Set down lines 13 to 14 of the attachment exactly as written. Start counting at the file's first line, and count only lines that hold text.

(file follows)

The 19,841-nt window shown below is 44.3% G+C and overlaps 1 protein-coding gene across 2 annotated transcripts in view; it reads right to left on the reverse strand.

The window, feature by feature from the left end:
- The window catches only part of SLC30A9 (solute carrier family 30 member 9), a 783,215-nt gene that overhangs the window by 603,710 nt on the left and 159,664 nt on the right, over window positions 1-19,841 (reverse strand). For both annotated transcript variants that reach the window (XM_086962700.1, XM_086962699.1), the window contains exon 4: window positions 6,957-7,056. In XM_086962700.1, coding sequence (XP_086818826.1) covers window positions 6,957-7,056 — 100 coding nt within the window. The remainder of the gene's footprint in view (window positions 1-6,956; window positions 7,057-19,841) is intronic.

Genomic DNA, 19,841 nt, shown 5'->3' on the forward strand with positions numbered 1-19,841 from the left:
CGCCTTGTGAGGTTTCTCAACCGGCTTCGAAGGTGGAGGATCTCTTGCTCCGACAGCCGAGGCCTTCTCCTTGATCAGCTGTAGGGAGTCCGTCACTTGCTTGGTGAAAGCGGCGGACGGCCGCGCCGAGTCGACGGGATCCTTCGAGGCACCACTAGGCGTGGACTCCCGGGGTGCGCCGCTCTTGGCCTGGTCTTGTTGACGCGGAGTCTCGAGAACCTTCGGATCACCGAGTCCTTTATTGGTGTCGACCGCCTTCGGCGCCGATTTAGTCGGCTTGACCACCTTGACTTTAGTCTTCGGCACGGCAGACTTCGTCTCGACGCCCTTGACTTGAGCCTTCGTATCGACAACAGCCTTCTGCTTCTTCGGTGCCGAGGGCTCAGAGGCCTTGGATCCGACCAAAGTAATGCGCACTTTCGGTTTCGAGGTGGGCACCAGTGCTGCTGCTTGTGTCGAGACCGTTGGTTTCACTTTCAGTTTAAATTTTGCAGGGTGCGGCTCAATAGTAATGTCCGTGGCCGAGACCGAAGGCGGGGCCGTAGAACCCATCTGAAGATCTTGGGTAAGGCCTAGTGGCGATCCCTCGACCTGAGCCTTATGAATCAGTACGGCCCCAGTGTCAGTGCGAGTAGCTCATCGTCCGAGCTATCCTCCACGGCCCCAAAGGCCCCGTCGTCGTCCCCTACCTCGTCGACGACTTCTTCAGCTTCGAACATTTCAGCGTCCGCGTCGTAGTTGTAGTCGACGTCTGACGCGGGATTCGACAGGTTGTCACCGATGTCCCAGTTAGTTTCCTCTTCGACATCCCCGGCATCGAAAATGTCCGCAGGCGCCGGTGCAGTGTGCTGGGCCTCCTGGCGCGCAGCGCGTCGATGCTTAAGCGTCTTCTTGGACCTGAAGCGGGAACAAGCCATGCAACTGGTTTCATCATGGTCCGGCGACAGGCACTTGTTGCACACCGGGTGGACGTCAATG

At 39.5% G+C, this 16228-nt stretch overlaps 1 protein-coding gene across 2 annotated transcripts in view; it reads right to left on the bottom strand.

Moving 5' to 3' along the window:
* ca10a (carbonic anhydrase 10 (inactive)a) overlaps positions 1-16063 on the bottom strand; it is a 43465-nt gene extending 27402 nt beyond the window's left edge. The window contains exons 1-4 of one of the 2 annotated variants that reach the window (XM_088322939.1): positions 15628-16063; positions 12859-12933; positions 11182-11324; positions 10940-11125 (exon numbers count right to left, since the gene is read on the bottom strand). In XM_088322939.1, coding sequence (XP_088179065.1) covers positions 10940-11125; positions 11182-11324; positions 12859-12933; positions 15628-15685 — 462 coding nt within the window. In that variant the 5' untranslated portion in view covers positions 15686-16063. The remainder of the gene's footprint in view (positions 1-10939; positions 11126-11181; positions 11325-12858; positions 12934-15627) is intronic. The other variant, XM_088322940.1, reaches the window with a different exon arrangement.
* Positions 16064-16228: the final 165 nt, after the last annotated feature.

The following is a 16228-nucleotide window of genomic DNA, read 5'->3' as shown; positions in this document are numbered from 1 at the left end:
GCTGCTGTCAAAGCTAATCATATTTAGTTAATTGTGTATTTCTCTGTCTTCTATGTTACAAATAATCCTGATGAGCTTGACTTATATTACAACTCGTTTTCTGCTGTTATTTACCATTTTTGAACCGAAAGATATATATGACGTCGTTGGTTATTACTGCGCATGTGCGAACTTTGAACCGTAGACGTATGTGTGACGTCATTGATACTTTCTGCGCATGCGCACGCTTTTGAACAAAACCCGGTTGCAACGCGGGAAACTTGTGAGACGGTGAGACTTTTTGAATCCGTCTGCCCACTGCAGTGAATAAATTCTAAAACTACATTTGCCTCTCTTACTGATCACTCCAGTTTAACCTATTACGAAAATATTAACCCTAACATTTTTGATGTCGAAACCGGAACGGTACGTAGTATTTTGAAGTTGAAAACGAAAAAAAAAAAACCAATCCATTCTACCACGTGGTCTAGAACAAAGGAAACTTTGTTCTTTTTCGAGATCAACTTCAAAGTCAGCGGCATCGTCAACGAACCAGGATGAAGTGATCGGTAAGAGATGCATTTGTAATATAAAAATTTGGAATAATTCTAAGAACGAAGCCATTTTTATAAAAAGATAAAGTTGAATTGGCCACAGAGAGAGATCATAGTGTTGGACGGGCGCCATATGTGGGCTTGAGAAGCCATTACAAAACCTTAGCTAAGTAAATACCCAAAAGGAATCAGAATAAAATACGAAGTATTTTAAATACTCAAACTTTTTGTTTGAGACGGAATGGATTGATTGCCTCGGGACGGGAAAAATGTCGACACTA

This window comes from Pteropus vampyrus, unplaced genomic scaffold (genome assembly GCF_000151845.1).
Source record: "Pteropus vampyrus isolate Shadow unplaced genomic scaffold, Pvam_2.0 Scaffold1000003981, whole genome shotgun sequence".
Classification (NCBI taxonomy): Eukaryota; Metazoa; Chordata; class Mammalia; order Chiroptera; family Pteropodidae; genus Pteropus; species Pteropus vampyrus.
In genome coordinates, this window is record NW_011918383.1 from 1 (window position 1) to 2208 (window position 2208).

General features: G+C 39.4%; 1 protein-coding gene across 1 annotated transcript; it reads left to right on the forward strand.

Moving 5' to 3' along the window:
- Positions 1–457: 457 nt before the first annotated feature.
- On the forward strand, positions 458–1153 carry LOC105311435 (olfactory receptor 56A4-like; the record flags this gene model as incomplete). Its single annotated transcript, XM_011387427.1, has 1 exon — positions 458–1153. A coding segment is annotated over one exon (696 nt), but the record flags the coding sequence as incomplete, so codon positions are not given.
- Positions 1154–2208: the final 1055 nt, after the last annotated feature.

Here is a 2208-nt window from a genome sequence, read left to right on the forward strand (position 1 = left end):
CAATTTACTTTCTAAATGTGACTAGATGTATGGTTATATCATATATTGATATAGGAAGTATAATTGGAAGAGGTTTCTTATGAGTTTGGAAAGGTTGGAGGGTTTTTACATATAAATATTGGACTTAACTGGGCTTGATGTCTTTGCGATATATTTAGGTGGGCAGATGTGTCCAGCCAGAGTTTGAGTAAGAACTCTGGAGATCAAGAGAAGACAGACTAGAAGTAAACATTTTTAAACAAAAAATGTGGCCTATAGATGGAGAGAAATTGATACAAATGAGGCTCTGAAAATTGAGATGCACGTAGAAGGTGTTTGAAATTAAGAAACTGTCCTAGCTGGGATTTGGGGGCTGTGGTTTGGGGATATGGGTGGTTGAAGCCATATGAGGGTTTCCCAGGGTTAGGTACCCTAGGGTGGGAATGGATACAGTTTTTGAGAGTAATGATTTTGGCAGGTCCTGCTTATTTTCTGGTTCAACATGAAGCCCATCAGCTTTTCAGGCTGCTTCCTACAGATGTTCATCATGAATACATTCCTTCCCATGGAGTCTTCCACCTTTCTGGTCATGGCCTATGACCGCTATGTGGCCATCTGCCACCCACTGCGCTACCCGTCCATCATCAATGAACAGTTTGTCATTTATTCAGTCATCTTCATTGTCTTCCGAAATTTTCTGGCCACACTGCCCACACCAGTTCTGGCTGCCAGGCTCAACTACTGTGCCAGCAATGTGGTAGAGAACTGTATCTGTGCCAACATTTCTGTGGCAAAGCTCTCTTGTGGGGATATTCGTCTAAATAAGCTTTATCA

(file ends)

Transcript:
Source record: "Pteropus vampyrus isolate Shadow unplaced genomic scaffold, Pvam_2.0 Scaffold1000003981, whole genome shotgun sequence".
Classification (NCBI taxonomy): Eukaryota; Metazoa; Chordata; class Mammalia; order Chiroptera; family Pteropodidae; genus Pteropus; species Pteropus vampyrus.